So, the easiest way I’ve found to relieve myself of anxiety? Leave the place it lives. When I notice myself wandering there, I’ll correct my course. Forward from the past, back away from the future, finding and occupying the present moment once more. Another Zen term – mindfulness – refers to the act of grounding yourself firmly in the moment without judgment. Wikipedia describes it succinctly saying it “…is moment-by-moment awareness of thoughts, feelings, bodily sensations, and surrounding environment, characterized mainly by "acceptance" - attention to thoughts and feelings without judging whether they are right or wrong.” AND I’ve found there’s a super simple way to get there, anywhere you are, at any time, without regular lotus-positioned chanting and oms.
Free, Natural Anxiety Relief that Actually Works: 5 Senses “Meditation”
I’ll admit it - I’ve read enough on the subject – studies extolling its benefits, books proclaiming its simplicity – to know that I SHOULD meditate, and regularly. However, I, like many people I’ve talked to struggle to know where to start, how to do it (correctly – “Am I doing it right?” “Is this how it should feel?” “It seems like all I’m doing is sitting...”), and to make it a part of my normal routine. Rather than just sitting and trying to free my mind of thoughts, or to just be open to my thoughts, I’ve found a directed meditation approach helpful to keeping me on a good and beneficial track.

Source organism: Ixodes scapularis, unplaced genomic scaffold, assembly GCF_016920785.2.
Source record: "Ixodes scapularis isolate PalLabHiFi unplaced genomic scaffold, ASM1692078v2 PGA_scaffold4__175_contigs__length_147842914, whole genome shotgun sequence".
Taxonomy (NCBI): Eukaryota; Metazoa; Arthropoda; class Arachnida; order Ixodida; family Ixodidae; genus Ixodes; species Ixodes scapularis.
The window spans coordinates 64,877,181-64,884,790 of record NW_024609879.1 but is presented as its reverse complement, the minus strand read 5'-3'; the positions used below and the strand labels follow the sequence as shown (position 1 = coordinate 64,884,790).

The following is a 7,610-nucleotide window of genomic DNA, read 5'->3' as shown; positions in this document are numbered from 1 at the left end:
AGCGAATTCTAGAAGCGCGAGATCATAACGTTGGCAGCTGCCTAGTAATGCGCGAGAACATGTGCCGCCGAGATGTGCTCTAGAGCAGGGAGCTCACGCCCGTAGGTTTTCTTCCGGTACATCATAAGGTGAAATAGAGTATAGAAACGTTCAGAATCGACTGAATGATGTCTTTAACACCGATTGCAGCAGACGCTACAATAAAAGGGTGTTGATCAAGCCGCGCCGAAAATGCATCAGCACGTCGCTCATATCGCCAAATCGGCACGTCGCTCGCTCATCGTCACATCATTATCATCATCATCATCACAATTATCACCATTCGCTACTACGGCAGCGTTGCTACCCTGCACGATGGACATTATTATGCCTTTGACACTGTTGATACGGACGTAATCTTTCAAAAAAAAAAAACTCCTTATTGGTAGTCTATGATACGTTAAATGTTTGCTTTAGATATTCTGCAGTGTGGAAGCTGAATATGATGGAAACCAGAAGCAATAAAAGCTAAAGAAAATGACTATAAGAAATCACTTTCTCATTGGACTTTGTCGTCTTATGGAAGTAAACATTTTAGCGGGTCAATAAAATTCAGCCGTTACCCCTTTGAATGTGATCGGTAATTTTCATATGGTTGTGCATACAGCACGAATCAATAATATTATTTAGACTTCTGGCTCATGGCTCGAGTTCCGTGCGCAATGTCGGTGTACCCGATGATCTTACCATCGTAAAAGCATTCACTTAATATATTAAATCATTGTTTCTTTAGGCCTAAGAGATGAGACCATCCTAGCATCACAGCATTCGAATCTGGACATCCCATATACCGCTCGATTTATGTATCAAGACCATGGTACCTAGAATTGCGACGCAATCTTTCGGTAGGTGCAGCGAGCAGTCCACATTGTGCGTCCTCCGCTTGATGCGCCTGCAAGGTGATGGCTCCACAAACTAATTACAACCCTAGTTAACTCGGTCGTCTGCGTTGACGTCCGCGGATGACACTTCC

When I begin to stress out or even find myself in the midst of a panic, I take mindfulness and the idea of being present quite literally, using all five of my senses to ground myself in that moment’s reality and to truly occupy my body.
- Seeing: “What can I see all around me?” I’ll study my surrounding noting all the tiny details.
- Hearing: “What can I hear?” I’ll listen and attempt to place all the sounds I hear – what’s making the noise? Is it near or far? Right or left?
- Feeling: “What am I feeling?” I’ll note both internal and external sensations – fabric or sun or a breeze on my skin, slight tension in certain muscles maybe.
- Smelling: “What can I smell?” Our sense of smell has a powerful tie to our mind, memory, and mood.
- Tasting: “What do I taste?” Yes, even if you’re not eating or chewing on anything, your mouth still has a residual flavor.
Now, while explaining this very simple anxiety relief method, I want to be clear that my intention is not to dismiss the seriousness or difficulty in managing an anxiety disorder. These are two things I understand very well. And I don’t mean to imply the method here is a “cure” or even easy. Sometimes it’s a real struggle to stay in the present and I need to keep directing and redirecting my thoughts. My point here is simply to share a practice which I have personally found very helpful. While I still struggle with anxiety and likely, always will, zen has allowed me to manage what can be extremely overwhelming in a way that nothing else I’ve tried thus far has. Best of all? None of the nasty side effects my friends taking prescription meds talk about. This is a safe and beneficial practice even for those without anxiety that you can do absolutely anywhere.